About the programme
Şebnem Yardımcı-Geyikçi explores what determines the prospects of contemporary protest movements, or lack thereof, to induce significant change in electoral politics. Using Southern European cases to illustrate its claims, she explains the variation by focusing on the characteristics of the party systems.
The contemporary wave of protests and Occupy-style mobilizations has been very influential in many parts of the world, from the Mediterranean to Wall Street and from there to Europe. As many scholars have noted, the rise of these movements has driven by a common set of factors. These include increasing disaffection from mainstream politics, post-modernization, and globalization. However, although these movements were resulted from the similar concerns, the political structure they attempted to reshape differed immensely. Different studies have recently underlined the importance of interaction between protest movements and electoral politics, though little is known about the factors that influence this variable.
The contention is that in party systems characterized by centripetal political competition, low polarization, and low fragmention, the system allows for the formation of a new party by the social movement which then has higher potential to introduce movement politics into electoral politics. Conversely, in systems with centrifugal political competition, high polarization, and high fragmentation, social movements are more likely to lead to a party change at most, as already existing political forces absorb the demands of protests.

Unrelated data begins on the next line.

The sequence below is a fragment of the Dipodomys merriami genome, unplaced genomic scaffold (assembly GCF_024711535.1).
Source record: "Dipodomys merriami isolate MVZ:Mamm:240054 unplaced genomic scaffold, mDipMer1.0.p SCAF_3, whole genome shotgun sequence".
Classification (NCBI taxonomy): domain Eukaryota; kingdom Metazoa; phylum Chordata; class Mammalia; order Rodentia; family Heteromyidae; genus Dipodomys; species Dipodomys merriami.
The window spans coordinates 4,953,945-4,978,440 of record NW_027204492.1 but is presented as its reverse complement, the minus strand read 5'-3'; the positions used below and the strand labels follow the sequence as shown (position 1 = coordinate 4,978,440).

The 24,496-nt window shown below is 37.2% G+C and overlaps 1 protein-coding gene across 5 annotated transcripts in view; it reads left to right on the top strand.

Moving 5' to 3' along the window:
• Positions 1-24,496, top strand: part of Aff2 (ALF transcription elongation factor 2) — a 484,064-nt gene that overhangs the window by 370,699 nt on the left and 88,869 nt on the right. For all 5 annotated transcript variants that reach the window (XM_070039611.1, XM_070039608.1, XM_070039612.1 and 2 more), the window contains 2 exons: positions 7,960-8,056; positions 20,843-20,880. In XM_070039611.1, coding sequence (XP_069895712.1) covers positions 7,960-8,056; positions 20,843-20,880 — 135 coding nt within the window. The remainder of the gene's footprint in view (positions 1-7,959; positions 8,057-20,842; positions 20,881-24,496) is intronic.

About the speakers
Şebnem Yardımcı-Geyikçi is Assistant Professor of politics in the Department of Political Science and Public Administration at Hacettepe University, Ankara. Yardımcı-Geyikçi’s current research concerns party politics, the questions of representation, protest movements, authoritarianism, and area studies. Currently, she is an Individual Fellow at the Netherlands Institute for Advanced Study (NIAS-KNAW).
Jan Willem Duyvendak
Jan Willem Duyvendak is director of the Netherlands Institute for Advanced Study (NIAS-KNAW). Duyvendak studied sociology and philosophy at the University of Groningen and in Paris. His research interests include new social movements, the changing welfare state, and such themes as belonging and nativism.
Ingrid van Biezen
Ingrid van Biezen is Professor of Comparative Politics at Leiden University. Her current research concentrates primarily on the various empirical and normative dimensions of party regulation and its implications for modern party democracy.